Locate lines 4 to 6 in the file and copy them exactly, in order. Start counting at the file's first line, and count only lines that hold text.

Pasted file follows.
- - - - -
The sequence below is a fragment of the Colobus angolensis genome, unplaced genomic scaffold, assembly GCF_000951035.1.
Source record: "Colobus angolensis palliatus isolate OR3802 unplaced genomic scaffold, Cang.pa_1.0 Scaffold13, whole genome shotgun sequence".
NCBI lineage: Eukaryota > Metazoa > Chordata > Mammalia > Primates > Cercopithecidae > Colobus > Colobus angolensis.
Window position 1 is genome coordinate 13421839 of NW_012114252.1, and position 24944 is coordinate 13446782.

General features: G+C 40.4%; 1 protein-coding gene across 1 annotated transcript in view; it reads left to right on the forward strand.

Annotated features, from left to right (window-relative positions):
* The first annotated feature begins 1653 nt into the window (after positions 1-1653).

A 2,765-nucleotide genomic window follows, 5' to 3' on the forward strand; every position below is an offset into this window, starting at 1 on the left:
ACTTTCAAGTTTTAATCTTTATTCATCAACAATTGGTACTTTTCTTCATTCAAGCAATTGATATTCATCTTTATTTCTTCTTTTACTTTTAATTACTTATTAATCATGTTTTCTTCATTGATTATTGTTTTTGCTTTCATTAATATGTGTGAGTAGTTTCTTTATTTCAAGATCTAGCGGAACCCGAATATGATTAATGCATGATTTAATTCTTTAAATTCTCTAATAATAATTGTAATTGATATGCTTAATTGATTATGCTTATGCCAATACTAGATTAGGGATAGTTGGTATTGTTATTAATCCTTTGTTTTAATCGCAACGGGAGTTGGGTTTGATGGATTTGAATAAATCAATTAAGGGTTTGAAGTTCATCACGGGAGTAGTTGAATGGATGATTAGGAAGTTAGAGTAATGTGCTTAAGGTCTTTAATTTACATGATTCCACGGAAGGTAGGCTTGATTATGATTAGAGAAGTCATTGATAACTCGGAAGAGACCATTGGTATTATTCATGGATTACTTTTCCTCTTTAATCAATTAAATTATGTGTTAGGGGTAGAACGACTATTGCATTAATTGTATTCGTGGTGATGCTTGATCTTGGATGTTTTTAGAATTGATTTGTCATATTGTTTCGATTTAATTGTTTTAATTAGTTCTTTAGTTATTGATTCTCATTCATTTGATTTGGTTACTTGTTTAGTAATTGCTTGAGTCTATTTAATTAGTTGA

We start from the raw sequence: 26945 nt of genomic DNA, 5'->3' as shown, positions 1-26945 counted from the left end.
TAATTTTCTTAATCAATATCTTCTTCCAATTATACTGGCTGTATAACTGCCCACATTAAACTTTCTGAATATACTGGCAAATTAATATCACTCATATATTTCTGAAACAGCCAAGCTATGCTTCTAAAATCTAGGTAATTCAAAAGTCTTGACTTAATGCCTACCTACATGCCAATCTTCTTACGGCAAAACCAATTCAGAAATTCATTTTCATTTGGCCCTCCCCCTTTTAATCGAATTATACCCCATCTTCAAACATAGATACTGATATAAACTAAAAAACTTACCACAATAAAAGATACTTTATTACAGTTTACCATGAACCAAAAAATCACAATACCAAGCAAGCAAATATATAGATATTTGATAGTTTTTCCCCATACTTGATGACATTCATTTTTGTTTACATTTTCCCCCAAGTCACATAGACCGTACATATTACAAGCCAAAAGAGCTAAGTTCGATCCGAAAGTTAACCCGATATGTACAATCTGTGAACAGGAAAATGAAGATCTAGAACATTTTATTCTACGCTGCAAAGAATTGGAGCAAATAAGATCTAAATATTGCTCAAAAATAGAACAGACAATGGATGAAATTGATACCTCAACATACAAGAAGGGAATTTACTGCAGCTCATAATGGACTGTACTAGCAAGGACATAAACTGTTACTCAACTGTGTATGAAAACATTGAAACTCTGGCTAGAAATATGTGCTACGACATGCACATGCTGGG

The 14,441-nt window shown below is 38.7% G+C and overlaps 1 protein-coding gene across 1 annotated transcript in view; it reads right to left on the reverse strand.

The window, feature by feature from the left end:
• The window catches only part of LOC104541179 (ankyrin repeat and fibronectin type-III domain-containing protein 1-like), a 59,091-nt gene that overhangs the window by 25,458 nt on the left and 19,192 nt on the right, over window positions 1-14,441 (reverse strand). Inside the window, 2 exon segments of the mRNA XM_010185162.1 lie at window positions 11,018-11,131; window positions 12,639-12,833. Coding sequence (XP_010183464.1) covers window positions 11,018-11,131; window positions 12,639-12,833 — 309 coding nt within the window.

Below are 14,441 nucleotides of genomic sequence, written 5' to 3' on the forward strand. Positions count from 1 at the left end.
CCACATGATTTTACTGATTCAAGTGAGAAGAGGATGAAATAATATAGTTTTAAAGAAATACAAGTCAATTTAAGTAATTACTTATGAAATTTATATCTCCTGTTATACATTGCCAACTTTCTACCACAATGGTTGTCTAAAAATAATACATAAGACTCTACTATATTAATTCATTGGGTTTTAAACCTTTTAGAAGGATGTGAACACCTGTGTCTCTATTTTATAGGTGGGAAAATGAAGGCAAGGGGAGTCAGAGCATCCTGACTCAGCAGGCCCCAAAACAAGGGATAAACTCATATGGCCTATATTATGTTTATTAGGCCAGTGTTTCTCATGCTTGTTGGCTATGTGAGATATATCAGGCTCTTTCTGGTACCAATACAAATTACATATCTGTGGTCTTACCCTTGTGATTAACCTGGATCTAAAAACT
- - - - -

Window position 1 is genome coordinate 13421839 of NW_012114252.1, and position 24944 is coordinate 13446782.

General features: G+C 40.4%; 1 protein-coding gene across 1 annotated transcript in view; it reads left to right on the forward strand.

Annotated features, from left to right (window-relative positions):